The Roman Republic collapsed in 44 BC when Julius Caesar declared himself Dictator for all timesMachiavelli wrote that Julius Caesar was the primary tyrant in Rome, with the result that Rome never free again.

Julius' immediate successor Octavius, who took the name Caesar Augustusreigned as the primary of an extended Line of Emperors.

Lessons from the autumn of the Roman Republic

The most vital lesson from Machiavelli's study of Roman history within the Discourses is that a republic is fragile. It requires constant vigilance on the a part of each residents and their leaders.

This vigilance is difficult to keep up, nonetheless, because as generations pass, residents and politicians alike turn out to be indifferent to a key internal threat plaguing this way of presidency: they fail to acknowledge early enough the anti-republican intentions of particularly ambitious residents amongst them who desire to rule alone.

Machiavelli provides instructive examples of how Rome did not protect its republican practices and laws from such a threat. When the Republic was young, Rome allowed candidates to nominate themselves for prime office. This practice worked well, as only worthy candidates applied. Later, nonetheless, the practice of self-nomination allowed those that wanted to extend their very own popularity slightly than reply to the needs of their country to realize office.

Machiavelli believed that politicians and residents loyal to the Republic should block such candidates from this easy path to power. But Rome did nothing. Thanks to his complacency, Caesar was in a position to construct on the recognition his predecessors had amassed and switch Rome right into a tyranny.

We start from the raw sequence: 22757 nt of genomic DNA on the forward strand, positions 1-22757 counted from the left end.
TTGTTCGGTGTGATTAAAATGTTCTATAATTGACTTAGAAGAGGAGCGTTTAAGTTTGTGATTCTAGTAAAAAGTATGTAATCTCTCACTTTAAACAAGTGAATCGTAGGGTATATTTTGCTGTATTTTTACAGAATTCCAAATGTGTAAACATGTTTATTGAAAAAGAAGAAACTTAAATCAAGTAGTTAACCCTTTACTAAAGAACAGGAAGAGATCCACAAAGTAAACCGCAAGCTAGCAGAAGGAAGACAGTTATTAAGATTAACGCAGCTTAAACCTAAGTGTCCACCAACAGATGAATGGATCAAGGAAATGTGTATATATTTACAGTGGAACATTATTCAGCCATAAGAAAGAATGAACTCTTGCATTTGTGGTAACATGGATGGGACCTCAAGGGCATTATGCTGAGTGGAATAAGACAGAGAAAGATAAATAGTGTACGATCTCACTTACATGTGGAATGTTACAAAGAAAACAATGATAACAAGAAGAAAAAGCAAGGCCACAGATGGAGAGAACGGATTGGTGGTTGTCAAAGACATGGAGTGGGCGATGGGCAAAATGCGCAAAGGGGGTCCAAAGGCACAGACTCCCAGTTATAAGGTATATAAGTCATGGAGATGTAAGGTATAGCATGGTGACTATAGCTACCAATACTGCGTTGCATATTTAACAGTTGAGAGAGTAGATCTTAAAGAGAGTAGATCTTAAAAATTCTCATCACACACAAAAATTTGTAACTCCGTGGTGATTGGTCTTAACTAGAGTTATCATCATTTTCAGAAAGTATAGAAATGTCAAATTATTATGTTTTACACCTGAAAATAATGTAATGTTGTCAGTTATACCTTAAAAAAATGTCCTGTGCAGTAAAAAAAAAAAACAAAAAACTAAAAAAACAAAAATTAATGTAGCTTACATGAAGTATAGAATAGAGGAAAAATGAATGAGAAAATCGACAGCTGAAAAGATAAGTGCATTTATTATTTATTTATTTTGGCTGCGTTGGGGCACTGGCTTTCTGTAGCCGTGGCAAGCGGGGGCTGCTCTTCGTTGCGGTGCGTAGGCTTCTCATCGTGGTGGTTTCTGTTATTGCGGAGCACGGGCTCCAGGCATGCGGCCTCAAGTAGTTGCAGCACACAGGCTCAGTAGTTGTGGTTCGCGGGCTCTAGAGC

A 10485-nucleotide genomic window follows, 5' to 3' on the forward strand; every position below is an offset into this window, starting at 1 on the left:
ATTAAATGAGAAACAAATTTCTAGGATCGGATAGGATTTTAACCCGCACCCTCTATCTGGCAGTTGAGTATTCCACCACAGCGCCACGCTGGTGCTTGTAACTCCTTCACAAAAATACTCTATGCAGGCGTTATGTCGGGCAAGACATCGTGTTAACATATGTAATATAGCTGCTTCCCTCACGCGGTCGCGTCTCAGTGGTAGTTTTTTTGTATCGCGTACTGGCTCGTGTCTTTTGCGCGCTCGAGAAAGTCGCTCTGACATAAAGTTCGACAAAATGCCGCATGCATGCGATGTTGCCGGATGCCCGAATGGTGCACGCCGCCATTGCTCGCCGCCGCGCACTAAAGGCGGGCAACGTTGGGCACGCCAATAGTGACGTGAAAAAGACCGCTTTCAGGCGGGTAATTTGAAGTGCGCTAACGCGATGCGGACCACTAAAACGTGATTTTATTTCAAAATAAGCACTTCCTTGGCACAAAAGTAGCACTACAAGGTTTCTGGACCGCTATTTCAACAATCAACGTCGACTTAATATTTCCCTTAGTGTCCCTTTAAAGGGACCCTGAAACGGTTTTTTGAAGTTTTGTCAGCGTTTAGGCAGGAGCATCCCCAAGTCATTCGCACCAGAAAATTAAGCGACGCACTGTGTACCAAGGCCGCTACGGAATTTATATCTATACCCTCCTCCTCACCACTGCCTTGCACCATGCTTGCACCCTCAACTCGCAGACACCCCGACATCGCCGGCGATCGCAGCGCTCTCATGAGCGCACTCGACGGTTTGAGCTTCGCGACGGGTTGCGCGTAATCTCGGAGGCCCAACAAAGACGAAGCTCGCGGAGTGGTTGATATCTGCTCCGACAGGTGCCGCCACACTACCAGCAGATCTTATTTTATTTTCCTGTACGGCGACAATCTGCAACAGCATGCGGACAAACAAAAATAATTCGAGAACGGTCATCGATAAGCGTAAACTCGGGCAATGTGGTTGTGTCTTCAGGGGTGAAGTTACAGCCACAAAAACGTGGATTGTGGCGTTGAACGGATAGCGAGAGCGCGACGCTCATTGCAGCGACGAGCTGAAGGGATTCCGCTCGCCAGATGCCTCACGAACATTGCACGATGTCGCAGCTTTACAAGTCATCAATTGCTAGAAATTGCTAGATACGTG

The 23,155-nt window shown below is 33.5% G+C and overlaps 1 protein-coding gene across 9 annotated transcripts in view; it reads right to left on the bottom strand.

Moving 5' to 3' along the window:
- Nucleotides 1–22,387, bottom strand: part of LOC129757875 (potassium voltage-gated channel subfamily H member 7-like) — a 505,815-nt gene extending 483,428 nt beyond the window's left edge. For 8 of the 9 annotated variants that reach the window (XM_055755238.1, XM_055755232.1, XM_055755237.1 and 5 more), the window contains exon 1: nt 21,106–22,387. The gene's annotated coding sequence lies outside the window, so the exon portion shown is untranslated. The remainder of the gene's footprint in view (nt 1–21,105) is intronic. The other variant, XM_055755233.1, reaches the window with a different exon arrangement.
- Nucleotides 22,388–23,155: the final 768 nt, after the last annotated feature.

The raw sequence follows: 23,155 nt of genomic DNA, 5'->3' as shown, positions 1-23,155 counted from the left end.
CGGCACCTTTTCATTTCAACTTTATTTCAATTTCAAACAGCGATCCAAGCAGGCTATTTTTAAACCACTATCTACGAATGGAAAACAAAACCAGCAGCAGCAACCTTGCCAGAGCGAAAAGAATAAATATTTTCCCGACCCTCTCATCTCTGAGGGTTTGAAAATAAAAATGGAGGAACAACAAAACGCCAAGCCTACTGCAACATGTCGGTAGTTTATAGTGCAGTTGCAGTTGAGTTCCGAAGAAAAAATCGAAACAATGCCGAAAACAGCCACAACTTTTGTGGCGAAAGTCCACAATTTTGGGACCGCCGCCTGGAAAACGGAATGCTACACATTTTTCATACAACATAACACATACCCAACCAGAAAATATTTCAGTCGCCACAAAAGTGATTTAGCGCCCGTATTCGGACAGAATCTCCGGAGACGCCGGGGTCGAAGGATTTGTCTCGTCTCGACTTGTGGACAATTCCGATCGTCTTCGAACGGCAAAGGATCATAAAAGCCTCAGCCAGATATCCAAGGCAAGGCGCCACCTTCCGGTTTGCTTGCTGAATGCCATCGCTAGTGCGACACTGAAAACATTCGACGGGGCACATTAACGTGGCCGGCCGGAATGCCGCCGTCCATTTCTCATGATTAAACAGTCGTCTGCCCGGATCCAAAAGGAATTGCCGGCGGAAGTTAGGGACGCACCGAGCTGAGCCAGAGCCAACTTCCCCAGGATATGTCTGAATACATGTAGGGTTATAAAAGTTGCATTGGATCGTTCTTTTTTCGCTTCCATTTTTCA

Men in purple-trimmed togas wrestle with each other, one swings a knife, another stares in horror.
Actors reenact the assassination of Julius Caesar, which got here too late to avoid wasting the Roman Republic from collapse and authoritarian rule.
Andreas Solaro/AFP via Getty Images

The point of no return

If republican residents and politicians usually are not vigilant, they are going to eventually be confronted with a pacesetter who has gathered around him an especially powerful and threatening following. At that time, Machiavelli says, it should be too late to avoid wasting the republic.

Machiavelli uses the examples of Caesar's assassination in Rome and Cosimo's exile from Florence to underscore this lesson. In each of those cases, the supporters of their respective republics eventually realized the danger of tyranny and launched an attack on the people's idol. In each of those cases, this attempt resulted not within the restoration of republican liberty but in its abolition.

In Rome, Augustus used the general public's sympathy and devotion to the martyr Caesar to seal the downfall of the Republic. In Florence, Cosimo himself was brought back from exile and have become the leading man of the town.

The fate of the American Republic

The query for Americans is whether or not the Republic will likely be lost because of this of popular complacency. Will the American Republic face the identical dangers that Machiavelli foresaw for ancient Rome and Renaissance Florence?

Perhaps there may be a probability to breathe recent life into the country's republican practices and institutions. Perhaps there remains to be time to elect those that seek office only to strengthen their very own power.

Or perhaps it’s so late that even that approach not works. Then Americans could be left with no selection but to lament the demise of their republic and to substantiate Machiavelli's advice that republics fail through complacency. Such an final result for considered one of history's most exemplary republics could be a tragic testament to Machiavelli's political insight.